Executive firms will fall into either the retained, contingency, or in-house categories. Understanding how they work and how their motivations and incentives differ is important in choosing the type with which you desire to work. The retained firm is generally working on an exclusive contract to find a candidate with specific qualifications and abilities. The contingency recruiter, however, is essentially an independent broker who works for a fee paid when a successful match is made between a company and a candidate. This means they have a broader reach and interest level in placing quality clients.
The in-house recruiter is normally an employee of the specific company and works to fill specific needs for their firm. Understanding these differences is important to understand what jobs and opportunities you will find with different firms. Ryan Smith of the Career Management Center has posted this video to provide helpful tips when using executive search firms. The video starts with a clear description of the three types of executive search firms.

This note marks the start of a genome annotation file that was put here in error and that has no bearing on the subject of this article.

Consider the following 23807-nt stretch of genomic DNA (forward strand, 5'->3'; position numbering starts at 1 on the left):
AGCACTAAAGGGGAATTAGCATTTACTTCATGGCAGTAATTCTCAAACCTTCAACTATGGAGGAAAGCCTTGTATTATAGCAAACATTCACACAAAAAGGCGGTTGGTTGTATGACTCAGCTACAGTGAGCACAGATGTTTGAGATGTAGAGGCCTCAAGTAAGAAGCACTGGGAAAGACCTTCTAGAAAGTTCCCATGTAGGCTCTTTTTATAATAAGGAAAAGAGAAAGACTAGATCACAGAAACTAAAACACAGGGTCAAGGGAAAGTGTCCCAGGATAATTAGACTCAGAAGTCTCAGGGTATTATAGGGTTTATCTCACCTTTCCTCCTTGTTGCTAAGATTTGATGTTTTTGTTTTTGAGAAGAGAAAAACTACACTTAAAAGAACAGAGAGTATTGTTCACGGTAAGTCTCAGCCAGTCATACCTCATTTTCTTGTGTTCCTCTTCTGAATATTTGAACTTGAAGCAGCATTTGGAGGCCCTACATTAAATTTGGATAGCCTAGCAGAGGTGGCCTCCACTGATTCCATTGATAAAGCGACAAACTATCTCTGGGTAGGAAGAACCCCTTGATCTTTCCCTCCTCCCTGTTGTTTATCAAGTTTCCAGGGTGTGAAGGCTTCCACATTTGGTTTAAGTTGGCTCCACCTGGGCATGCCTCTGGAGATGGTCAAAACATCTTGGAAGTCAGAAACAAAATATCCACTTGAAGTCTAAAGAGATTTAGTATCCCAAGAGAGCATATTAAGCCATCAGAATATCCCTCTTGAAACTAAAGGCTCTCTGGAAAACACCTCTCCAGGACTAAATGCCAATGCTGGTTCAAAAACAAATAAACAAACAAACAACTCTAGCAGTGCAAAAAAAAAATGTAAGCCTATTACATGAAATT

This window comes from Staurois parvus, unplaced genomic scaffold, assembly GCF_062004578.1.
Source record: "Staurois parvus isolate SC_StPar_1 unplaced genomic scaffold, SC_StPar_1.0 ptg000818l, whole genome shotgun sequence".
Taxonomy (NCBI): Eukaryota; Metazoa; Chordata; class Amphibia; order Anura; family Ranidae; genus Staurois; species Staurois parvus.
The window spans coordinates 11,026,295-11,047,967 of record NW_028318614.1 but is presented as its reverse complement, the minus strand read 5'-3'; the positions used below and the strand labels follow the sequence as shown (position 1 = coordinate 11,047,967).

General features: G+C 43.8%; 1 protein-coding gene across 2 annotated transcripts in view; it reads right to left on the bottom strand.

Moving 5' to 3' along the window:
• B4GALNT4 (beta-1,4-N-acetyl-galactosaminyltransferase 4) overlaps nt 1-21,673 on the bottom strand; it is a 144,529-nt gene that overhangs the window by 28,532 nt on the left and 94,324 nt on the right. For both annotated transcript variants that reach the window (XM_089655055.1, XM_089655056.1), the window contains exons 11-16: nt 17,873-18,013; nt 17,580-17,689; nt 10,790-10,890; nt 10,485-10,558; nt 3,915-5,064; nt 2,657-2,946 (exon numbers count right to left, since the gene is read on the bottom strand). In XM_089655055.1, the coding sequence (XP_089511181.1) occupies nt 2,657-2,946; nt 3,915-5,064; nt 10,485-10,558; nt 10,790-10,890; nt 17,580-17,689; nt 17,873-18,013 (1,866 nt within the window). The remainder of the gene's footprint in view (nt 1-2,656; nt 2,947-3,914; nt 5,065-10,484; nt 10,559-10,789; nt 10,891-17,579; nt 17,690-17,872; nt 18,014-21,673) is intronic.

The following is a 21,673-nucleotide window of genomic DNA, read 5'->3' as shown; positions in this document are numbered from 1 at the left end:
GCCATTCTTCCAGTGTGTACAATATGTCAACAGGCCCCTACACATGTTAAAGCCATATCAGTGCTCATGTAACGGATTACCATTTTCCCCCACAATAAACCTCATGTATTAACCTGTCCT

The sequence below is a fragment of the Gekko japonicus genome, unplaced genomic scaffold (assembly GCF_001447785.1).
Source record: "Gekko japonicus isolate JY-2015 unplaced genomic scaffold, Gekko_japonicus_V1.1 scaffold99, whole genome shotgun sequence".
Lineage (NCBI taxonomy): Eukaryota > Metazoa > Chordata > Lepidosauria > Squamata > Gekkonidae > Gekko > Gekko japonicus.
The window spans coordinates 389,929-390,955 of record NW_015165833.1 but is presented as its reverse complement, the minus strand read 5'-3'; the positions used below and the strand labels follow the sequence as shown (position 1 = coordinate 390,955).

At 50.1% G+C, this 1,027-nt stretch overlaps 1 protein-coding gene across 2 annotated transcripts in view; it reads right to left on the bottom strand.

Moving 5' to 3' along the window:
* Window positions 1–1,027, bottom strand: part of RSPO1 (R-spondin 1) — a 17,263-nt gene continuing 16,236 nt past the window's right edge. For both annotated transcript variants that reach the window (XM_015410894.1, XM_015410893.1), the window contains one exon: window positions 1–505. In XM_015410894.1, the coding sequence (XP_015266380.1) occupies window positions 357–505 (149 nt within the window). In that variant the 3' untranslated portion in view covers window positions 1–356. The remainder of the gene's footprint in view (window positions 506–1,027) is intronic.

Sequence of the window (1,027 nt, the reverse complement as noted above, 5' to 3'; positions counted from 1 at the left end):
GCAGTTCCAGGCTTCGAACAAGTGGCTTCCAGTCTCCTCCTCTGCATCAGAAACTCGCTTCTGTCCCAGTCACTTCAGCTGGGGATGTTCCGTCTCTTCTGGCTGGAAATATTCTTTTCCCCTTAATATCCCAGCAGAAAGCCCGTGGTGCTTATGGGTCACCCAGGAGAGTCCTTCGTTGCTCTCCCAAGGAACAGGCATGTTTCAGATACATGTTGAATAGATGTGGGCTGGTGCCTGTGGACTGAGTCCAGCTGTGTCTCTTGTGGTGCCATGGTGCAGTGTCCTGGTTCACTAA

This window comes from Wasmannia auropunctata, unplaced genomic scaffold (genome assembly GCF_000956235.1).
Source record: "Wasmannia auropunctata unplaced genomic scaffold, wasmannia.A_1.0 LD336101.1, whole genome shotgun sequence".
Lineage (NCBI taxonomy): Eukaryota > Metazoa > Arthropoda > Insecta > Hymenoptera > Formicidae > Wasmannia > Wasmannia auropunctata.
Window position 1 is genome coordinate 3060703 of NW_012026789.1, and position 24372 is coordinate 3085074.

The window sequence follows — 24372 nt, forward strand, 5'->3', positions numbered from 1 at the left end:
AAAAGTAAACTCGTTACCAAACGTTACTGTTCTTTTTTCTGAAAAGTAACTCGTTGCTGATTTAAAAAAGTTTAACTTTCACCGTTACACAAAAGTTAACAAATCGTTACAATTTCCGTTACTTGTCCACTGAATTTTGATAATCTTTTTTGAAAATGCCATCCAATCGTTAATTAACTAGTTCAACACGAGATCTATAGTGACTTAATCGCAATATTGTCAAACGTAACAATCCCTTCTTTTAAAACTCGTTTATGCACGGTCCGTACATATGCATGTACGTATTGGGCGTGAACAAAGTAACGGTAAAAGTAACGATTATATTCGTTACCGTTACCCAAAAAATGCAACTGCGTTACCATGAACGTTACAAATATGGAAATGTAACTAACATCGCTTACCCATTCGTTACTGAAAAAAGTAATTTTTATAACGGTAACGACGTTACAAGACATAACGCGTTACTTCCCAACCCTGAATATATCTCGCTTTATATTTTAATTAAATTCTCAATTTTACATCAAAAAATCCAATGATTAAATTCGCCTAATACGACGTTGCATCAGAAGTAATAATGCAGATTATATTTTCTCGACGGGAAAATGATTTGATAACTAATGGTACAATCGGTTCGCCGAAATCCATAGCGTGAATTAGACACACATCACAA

A point of advice is to ensure any contingency recruiter you work with does not interfere with any existing contacts you have with a company. That company may not want to pay a fee and thus exclude you from consideration. Smith closes with solid advice to develop relationships based on trust and goodwill with the recruiter you choose for both current and long-term benefits. Above all, use your own networks and relationships to gain referrals and contacts..